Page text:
THE RUMFORD FAIR HOUSING ACT

Story of Byron Rumford
Artist: Clayton Anderson
Writer: Sara Bruckmeier
 
Original completed 2007
Restored in 2018
BR_edited.jpg

Byron Rumford pursued fairness. He moved from Arizona to California seeking higher education,

and paid for college by working as railroad porter. After graduating from the UCSF School of

Pharmacy, he married Elsie Carrington in 1932. He applied for a job at Highland Hospital in

Oakland, Elsie’s hometown, but encountered great resistance. He kept re-applying and was hired at last,

but the experience left an impression. He often talked about how hard it was for black people to get jobs,

even when qualified.

He also worked at Dick’s Pharmacy on Sacramento Street. When the owner retired, Byron bought

the drugstore and named it Rumford’s Pharmacy. At the time, Sacramento St. was the main corridor of

the black business community in Berkeley. Byron and Elsie were well-known and politically active. He

would post a sample ballot in the pharmacy window and people would look to see who he was endors-

ing. A Bay Area political group asked him to run for office. He did, and became State Assemblyman for

the 17th District in 1948. He was the first black man to hold elected office in Northern California.

As an Assemblyman, Byron Rumford advocated for a fair housing bill. Governor Pat Brown said

he would sign one if it passed. At the time, there were many obstacles preventing minorities from living

where they wanted. In addition to redlining, there were also restrictive covenants written into deeds that

prohibited those properties from being rented or sold to minorities. Although this practice was at odds

with the 14th Amendment, which states that all citizens are entitled to equal protection by law, redlining

had been built into real estate practice in a way that was tough to fight in court. Without a law specifically

prohibiting housing discrimination, it was hard to stop.

 

The debate in the State Assembly about Rumford’s Fair Housing Act was fierce. Finally, Gov. Brown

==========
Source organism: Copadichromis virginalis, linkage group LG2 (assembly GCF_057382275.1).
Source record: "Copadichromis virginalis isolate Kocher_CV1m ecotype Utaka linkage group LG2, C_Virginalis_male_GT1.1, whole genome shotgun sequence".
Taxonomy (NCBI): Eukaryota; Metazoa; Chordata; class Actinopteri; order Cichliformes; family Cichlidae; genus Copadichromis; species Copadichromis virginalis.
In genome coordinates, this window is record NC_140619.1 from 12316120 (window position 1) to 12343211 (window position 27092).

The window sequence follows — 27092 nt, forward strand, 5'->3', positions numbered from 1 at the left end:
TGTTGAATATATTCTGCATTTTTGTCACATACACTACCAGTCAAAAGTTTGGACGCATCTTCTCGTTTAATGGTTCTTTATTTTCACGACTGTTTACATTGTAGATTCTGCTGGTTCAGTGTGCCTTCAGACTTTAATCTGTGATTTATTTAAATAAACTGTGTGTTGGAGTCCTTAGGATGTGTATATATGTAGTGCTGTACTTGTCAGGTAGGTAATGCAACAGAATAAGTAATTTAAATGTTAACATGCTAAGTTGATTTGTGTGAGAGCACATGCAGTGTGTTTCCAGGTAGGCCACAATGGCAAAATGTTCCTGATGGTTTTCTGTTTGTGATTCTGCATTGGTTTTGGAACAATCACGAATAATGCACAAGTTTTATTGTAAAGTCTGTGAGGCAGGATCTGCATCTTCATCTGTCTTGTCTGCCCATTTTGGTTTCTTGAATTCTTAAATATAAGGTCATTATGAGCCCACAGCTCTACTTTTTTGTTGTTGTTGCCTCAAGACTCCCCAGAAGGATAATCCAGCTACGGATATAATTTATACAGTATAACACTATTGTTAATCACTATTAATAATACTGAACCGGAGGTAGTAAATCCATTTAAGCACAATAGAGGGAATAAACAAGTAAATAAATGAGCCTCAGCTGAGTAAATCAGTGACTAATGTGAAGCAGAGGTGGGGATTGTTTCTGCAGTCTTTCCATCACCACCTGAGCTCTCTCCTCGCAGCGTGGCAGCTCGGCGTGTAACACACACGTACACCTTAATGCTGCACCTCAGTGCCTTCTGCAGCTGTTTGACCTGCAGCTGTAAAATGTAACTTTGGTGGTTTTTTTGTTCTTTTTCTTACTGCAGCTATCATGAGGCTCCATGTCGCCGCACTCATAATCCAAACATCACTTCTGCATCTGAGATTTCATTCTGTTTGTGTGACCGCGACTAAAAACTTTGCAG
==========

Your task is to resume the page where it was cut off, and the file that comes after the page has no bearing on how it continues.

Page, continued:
and Jesse Unruh, Speaker of the Assembly, locked the doors on June 21st, 1963 and wouldn’t let anyone

out until they passed the bill. It passed. However, within a year the California Association of Realtors built

a well-funded campaign to repeal it through Proposition 14. The nation watched as California, one of the

most liberal states, voted for Prop. 14 by a ratio of 2 to 1. The Fair Housing Act was defeated.

 

But not for long! Nathaniel Colley, civil rights expert and lawyer for the NAACP, filed suit in the state

Supreme Court. Meanwhile, another renowned attorney, Thurgood Marshall, worked with the NAACP

to prove systematic discrimination by landlords. By sending a white couple and then a black couple to

open listings in Orange County, the NAACP documented many instances where the white couple was

approved while the equally qualified black couple was not.

 

The suit to protect the Rumford Fair Housing Act from repeal rose from the Supreme Court of Cal-

ifornia to the Supreme Court of the United States. It won in both places. Proposition 14 was ruled un-

constitutional because it violated the equal protection clause of the 14th Amendment. The Rumford Fair

Housing Act became California law, setting a precedent for the country. Within a year, President Lyndon

B. Johnson signed Title VIII of the 1968 Civil Rights Act, also known as the U.S. Fair Housing Act.